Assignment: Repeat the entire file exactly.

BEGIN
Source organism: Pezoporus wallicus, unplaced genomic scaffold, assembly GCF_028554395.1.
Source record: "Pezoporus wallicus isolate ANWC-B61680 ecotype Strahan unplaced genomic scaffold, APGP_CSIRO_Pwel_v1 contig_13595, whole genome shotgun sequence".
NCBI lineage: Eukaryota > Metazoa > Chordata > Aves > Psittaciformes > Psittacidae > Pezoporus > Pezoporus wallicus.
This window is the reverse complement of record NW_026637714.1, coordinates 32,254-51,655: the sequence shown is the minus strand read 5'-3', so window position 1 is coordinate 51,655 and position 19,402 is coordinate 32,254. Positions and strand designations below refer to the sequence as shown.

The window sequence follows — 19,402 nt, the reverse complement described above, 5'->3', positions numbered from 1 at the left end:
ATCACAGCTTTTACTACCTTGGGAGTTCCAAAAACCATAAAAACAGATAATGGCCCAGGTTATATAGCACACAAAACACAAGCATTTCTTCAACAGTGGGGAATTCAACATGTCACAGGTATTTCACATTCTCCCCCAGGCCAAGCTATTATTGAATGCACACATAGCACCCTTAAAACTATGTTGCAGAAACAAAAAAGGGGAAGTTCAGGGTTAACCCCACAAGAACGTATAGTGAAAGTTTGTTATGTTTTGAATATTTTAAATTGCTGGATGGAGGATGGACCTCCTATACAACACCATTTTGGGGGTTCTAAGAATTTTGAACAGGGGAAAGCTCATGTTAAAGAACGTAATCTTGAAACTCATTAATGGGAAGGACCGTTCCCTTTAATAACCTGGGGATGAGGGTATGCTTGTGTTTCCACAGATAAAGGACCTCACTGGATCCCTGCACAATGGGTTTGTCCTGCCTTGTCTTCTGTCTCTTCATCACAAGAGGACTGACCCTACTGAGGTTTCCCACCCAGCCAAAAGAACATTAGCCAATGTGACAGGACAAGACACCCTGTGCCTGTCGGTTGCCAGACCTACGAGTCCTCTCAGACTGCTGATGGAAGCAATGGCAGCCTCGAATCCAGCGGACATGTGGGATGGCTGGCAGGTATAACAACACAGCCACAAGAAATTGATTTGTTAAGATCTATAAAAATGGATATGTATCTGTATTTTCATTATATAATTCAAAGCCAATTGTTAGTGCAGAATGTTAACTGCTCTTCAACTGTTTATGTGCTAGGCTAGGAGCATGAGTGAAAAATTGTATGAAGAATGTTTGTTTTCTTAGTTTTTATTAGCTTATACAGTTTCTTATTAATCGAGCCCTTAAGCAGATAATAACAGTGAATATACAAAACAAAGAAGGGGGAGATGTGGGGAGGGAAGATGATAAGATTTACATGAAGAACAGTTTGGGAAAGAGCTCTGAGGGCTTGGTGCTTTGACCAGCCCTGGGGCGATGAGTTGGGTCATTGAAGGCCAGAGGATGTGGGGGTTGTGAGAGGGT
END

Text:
Source organism: Pezoporus wallicus, unplaced genomic scaffold, assembly GCF_028554395.1.
Source record: "Pezoporus wallicus isolate ANWC-B61680 ecotype Strahan unplaced genomic scaffold, APGP_CSIRO_Pwel_v1 contig_13595, whole genome shotgun sequence".
NCBI lineage: Eukaryota > Metazoa > Chordata > Aves > Psittaciformes > Psittacidae > Pezoporus > Pezoporus wallicus.
This window is the reverse complement of record NW_026637714.1, coordinates 32,254-51,655: the sequence shown is the minus strand read 5'-3', so window position 1 is coordinate 51,655 and position 19,402 is coordinate 32,254. Positions and strand designations below refer to the sequence as shown.

The window sequence follows — 19,402 nt, the reverse complement described above, 5'->3', positions numbered from 1 at the left end:
ATCACAGCTTTTACTACCTTGGGAGTTCCAAAAACCATAAAAACAGATAATGGCCCAGGTTATATAGCACACAAAACACAAGCATTTCTTCAACAGTGGGGAATTCAACATGTCACAGGTATTTCACATTCTCCCCCAGGCCAAGCTATTATTGAATGCACACATAGCACCCTTAAAACTATGTTGCAGAAACAAAAAAGGGGAAGTTCAGGGTTAACCCCACAAGAACGTATAGTGAAAGTTTGTTATGTTTTGAATATTTTAAATTGCTGGATGGAGGATGGACCTCCTATACAACACCATTTTGGGGGTTCTAAGAATTTTGAACAGGGGAAAGCTCATGTTAAAGAACGTAATCTTGAAACTCATTAATGGGAAGGACCGTTCCCTTTAATAACCTGGGGATGAGGGTATGCTTGTGTTTCCACAGATAAAGGACCTCACTGGATCCCTGCACAATGGGTTTGTCCTGCCTTGTCTTCTGTCTCTTCATCACAAGAGGACTGACCCTACTGAGGTTTCCCACCCAGCCAAAAGAACATTAGCCAATGTGACAGGACAAGACACCCTGTGCCTGTCGGTTGCCAGACCTACGAGTCCTCTCAGACTGCTGATGGAAGCAATGGCAGCCTCGAATCCAGCGGACATGTGGGATGGCTGGCAGGTATAACAACACAGCCACAAGAAATTGATTTGTTAAGATCTATAAAAATGGATATGTATCTGTATTTTCATTATATAATTCAAAGCCAATTGTTAGTGCAGAATGTTAACTGCTCTTCAACTGTTTATGTGCTAGGCTAGGAGCATGAGTGAAAAATTGTATGAAGAATGTTTGTTTTCTTAGTTTTTATTAGCTTATACAGTTTCTTATTAATCGAGCCCTTAAGCAGATAATAACAGTGAATATACAAAACAAAGAAGGGGGAGATGTGGGGAGGGAAGATGATAAGATTTACATGAAGAACAGTTTGGGAAAGAGCTCTGAGGGCTTGGTGCTTTGACCAGCCCTGGGGCGATGAGTTGGGTCATTGAAGGCCAGAGGATGTGGGGGTTGTGAGAGGGT